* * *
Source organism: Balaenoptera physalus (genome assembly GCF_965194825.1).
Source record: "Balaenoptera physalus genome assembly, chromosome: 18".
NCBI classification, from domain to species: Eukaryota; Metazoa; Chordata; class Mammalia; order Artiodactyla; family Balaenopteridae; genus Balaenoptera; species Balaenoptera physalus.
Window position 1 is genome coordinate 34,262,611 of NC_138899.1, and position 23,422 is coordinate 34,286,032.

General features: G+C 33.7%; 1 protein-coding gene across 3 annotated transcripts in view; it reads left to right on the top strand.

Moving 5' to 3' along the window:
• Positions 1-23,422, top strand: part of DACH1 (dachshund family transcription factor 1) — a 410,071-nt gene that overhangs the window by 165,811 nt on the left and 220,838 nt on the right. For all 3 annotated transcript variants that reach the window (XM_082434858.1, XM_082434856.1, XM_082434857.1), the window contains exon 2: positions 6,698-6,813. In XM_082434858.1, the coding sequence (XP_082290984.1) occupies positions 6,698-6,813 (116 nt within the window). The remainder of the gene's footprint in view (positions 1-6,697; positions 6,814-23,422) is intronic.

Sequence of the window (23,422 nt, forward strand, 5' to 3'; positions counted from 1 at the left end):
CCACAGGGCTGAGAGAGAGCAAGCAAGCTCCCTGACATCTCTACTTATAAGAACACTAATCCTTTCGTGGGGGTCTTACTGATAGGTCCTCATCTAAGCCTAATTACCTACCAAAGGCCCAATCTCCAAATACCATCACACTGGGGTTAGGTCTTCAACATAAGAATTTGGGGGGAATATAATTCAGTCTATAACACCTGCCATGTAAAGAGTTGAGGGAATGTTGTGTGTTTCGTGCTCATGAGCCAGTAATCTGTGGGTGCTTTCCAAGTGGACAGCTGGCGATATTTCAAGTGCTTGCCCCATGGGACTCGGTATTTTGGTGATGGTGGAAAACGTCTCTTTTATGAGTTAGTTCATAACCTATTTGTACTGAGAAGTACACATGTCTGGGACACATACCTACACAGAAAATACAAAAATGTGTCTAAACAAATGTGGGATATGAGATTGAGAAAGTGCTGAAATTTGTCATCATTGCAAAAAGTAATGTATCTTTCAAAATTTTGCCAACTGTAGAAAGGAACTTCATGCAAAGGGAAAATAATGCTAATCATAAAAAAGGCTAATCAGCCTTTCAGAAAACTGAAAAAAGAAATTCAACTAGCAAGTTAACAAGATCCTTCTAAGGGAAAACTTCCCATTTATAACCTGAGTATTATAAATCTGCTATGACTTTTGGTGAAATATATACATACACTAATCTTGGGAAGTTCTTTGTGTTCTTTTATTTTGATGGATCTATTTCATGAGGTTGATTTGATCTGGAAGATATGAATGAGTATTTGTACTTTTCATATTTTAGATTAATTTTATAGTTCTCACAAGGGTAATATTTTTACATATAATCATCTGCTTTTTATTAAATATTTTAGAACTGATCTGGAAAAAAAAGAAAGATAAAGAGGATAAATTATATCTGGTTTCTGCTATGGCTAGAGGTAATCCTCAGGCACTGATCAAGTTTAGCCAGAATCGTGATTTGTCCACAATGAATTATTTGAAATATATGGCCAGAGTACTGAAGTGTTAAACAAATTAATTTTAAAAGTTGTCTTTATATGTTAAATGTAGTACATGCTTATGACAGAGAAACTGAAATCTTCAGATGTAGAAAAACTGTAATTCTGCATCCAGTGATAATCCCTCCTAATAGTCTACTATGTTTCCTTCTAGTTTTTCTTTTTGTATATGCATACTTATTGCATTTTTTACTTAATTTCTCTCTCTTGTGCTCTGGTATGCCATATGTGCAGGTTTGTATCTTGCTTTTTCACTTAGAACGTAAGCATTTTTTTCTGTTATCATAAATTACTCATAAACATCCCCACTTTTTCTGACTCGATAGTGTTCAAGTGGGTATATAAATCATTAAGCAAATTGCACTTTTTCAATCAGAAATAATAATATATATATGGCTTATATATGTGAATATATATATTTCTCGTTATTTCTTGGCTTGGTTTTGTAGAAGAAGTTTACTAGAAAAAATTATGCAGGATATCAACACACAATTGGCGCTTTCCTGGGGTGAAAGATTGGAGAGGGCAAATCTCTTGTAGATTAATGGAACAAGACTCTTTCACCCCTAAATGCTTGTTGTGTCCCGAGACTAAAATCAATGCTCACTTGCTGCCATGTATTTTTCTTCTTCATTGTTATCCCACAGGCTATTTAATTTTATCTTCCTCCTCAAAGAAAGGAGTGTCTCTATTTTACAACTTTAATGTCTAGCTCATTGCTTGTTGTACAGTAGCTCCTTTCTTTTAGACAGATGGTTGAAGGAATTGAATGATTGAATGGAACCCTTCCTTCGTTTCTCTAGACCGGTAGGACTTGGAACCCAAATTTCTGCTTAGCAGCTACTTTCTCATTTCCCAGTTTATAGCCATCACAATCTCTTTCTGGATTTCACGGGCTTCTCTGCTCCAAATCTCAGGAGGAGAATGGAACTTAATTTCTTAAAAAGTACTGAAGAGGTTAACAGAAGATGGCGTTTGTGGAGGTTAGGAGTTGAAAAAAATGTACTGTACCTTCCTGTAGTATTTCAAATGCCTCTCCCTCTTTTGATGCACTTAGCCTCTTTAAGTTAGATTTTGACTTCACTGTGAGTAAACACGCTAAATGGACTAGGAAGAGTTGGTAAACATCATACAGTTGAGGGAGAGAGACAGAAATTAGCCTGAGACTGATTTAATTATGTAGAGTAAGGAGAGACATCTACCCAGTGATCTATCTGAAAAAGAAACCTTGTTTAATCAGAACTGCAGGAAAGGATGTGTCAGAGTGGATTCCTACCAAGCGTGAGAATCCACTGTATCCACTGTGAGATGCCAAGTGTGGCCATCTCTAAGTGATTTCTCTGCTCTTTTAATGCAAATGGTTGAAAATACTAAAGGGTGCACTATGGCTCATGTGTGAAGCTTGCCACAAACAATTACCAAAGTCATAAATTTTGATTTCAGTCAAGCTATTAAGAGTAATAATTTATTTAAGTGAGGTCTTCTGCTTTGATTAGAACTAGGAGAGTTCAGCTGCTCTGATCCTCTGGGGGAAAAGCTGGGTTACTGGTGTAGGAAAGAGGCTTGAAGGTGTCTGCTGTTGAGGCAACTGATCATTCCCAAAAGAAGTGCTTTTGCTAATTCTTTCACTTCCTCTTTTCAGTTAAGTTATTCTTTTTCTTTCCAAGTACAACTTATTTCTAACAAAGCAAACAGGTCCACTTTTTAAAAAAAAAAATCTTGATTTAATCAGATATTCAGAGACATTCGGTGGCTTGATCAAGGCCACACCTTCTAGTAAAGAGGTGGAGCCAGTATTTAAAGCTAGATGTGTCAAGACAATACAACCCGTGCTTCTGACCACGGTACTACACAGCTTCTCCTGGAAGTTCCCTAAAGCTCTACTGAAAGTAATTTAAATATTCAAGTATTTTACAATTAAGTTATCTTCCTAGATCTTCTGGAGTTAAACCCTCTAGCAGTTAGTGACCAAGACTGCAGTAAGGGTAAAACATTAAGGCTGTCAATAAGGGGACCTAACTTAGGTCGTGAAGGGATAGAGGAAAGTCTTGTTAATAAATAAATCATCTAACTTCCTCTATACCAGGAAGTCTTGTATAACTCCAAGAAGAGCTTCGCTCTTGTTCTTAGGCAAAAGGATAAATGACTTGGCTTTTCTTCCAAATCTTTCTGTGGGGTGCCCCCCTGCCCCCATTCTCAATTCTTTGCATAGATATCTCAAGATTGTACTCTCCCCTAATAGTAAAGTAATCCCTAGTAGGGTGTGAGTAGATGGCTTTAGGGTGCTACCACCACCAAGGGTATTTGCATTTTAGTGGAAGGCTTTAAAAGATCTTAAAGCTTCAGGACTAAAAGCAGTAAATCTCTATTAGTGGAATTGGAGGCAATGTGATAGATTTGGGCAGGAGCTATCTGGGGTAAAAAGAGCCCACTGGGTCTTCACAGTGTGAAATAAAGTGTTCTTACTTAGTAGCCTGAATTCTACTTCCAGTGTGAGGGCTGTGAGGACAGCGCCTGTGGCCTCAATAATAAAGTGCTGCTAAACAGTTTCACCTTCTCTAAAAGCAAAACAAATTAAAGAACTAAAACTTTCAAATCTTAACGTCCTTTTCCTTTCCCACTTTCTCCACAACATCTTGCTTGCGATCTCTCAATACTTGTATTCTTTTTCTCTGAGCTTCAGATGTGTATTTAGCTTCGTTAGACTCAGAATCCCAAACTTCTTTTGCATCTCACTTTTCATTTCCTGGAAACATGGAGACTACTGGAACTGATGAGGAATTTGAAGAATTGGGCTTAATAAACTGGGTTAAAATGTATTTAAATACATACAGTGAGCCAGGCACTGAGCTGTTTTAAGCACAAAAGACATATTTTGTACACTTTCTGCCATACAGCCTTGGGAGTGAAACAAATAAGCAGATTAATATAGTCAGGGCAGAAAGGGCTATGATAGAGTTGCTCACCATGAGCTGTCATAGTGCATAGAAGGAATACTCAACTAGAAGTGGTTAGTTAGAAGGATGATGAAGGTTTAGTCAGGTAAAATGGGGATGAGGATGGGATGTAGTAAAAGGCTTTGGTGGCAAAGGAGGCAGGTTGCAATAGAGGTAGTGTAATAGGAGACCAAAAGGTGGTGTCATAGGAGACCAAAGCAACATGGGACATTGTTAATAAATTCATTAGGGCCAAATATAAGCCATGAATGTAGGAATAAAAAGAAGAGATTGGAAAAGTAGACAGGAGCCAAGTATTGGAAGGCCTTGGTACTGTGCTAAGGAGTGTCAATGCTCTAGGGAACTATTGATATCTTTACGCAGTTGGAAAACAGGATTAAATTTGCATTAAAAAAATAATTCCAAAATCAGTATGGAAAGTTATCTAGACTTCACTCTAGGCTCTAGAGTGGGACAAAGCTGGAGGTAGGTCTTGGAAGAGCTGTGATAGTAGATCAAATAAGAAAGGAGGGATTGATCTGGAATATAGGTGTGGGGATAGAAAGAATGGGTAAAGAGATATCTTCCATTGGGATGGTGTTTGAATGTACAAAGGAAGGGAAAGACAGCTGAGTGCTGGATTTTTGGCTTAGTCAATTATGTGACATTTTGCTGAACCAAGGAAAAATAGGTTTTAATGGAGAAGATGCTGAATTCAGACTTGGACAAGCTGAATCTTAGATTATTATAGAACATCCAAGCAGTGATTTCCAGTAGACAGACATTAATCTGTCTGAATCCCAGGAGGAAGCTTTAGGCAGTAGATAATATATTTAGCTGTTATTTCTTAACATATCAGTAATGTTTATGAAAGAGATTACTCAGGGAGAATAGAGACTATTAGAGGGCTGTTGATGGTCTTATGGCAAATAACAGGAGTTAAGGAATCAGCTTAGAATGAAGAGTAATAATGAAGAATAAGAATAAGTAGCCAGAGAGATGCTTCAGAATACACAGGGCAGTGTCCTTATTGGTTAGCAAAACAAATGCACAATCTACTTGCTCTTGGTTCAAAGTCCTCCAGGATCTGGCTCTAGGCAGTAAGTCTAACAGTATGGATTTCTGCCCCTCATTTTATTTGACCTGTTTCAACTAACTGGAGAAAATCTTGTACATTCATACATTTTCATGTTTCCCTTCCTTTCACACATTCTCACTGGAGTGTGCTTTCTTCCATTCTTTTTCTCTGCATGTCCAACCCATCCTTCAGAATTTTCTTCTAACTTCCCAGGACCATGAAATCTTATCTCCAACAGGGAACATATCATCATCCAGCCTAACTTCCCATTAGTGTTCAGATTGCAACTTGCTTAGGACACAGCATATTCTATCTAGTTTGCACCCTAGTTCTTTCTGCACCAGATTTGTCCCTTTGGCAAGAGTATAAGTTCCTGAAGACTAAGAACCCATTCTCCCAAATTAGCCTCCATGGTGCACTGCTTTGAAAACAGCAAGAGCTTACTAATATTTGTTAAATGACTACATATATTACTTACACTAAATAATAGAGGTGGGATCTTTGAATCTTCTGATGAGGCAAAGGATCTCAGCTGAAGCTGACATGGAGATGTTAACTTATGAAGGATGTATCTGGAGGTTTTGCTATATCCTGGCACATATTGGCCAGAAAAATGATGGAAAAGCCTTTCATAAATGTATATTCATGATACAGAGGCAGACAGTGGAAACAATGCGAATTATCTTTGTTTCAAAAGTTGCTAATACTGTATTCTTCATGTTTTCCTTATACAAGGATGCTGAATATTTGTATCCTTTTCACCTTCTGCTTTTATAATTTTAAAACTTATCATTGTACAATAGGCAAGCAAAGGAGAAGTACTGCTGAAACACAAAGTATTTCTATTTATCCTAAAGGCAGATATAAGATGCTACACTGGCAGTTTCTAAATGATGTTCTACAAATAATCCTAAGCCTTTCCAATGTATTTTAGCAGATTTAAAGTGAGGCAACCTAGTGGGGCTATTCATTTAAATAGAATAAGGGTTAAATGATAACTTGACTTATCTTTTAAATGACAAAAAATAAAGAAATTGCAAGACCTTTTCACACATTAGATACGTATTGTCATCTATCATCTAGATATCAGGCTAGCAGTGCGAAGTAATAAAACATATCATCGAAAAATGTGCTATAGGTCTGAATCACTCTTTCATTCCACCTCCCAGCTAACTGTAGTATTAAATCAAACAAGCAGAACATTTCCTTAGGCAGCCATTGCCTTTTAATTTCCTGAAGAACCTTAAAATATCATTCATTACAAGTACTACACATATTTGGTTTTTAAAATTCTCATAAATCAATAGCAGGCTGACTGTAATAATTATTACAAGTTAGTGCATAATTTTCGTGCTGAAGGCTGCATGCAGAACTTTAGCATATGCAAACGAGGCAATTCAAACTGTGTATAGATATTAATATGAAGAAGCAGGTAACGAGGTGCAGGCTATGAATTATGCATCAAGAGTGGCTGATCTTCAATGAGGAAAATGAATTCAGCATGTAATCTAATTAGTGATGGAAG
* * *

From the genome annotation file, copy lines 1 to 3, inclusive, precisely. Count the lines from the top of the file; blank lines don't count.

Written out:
Source organism: Balaenoptera physalus (genome assembly GCF_965194825.1).
Source record: "Balaenoptera physalus genome assembly, chromosome: 18".
NCBI classification, from domain to species: Eukaryota; Metazoa; Chordata; class Mammalia; order Artiodactyla; family Balaenopteridae; genus Balaenoptera; species Balaenoptera physalus.